Read Psalm 60
Focus on verses 4 -5
The meaning of words often changes as our culture changes. There was a time when the word “gay” simply meant that someone was happy. The word “discrimination” is a word, which has not really changed in its definition, since it has always had multiple applications. What seems to have changed is that our current culture is attempting to make it politically incorrect – or if possible even illegal – to discriminate between what is good and what is evil.
Certainly it is problematic when people judge one another solely based upon race or gender. This kind of discrimination is unfair to those who innocently happen to be of the discriminated race or gender but are otherwise upstanding citizens. In this sense it is a good thing to oppose discrimination when it treats people unfairly. It is however; equally problematic for those seeking to enforce law and order in a society when they are not allowed to used some discrimination when assessing uncivilized behavior. For instance, if the majority of criminal activity seems to be generated by a certain group of individuals – it makes sense for police to scrutinize individuals who belong to that group more closely than those who are from a group that typically is law abiding. This should not give everyone else a free pass, nor should it automatically preclude that all from a specific group are guilty. If the 98% of people seeking to sabotage domestic airlines are males between the age of 18 and 30, it would make sense to look more closely at males of that age group, and to be a little more lenient with the 86 year old granny’s going through security.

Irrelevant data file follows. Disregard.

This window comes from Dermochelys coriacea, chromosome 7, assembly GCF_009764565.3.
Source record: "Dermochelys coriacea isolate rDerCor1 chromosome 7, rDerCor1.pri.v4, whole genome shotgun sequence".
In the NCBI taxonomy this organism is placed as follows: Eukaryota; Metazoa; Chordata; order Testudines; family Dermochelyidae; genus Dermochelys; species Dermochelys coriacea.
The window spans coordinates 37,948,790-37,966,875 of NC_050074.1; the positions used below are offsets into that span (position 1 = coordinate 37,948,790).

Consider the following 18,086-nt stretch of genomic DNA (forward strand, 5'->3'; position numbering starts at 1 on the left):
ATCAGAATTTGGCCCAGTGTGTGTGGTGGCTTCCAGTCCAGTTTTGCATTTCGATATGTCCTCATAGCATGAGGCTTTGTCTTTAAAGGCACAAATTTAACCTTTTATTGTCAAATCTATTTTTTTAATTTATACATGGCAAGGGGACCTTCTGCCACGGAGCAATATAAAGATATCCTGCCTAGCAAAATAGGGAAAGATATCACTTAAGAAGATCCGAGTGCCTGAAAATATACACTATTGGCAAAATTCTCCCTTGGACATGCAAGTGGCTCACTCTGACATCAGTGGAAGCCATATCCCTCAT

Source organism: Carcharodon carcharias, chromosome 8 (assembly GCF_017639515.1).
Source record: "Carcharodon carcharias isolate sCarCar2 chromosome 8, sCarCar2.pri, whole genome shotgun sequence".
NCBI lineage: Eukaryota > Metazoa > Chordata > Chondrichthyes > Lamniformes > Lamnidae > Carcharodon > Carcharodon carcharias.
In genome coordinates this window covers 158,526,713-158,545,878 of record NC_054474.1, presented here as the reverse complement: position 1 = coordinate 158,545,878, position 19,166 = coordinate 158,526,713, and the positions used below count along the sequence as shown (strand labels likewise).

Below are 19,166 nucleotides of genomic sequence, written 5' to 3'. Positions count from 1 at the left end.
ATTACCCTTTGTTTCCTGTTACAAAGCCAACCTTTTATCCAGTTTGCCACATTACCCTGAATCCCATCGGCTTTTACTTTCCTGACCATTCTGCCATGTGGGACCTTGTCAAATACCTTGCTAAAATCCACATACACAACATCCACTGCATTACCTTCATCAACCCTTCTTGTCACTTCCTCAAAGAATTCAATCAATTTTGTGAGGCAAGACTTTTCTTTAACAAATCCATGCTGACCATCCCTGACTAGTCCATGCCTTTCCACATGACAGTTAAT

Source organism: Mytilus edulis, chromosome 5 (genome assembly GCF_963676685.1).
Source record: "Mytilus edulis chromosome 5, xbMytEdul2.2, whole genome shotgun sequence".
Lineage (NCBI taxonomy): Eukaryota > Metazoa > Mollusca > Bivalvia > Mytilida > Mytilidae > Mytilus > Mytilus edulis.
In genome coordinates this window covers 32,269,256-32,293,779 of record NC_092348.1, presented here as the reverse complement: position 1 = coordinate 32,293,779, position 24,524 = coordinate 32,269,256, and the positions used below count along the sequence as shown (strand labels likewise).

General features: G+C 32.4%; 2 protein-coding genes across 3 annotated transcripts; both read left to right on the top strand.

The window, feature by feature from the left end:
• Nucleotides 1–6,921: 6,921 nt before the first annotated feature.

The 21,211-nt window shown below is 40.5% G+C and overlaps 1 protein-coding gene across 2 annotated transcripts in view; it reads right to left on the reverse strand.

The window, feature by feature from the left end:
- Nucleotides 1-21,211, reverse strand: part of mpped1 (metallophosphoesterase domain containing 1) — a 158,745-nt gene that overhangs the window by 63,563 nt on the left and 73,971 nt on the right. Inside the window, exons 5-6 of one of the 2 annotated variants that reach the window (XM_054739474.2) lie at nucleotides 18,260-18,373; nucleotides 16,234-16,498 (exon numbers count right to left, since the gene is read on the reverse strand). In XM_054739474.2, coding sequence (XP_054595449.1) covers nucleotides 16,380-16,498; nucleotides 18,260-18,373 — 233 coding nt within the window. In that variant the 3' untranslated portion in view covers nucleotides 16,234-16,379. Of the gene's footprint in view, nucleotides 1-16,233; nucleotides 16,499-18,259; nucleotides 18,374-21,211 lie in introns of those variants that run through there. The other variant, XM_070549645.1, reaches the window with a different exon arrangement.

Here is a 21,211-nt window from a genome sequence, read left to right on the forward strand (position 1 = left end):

In today’s reading it struck me that God is actually quite discriminating, yet He treats every person with absolute equality and fairness. David writes in verse four and five:
You have set up a banner for those who fear you,
That they may flee to it from the bow.
That your beloved ones may be delivered,
Give salvation by your right hand and answer us!
When God allows a nation to reap the consequences of its collective rejection of Him, He is cognizant of the minority, which has remained faithful to Him. It does not guarantee that these will not suffer with the rest of the nation. What it does tell us is that He uses very accurate discrimination between those whose heart is faithful and those whose heart is faithless. While to us it may seem circumstantial, I strongly suspect that there is no such thing as circumstance. Everything that happens to us and around us has a purpose. It is entirely possible that we will never truly understand God’s purpose in some events until we stand before Him and He explains them to us, but I can pretty much guarantee that He has a purpose in it all, and that when the right time comes – He will reveal to us why it had to be that way.
The big difference between God’s discrimination and our discrimination is that He is always fair and never makes mistakes when He judges our hearts. Perhaps that is why it might be best to leave most of the discriminating and judging up to Him.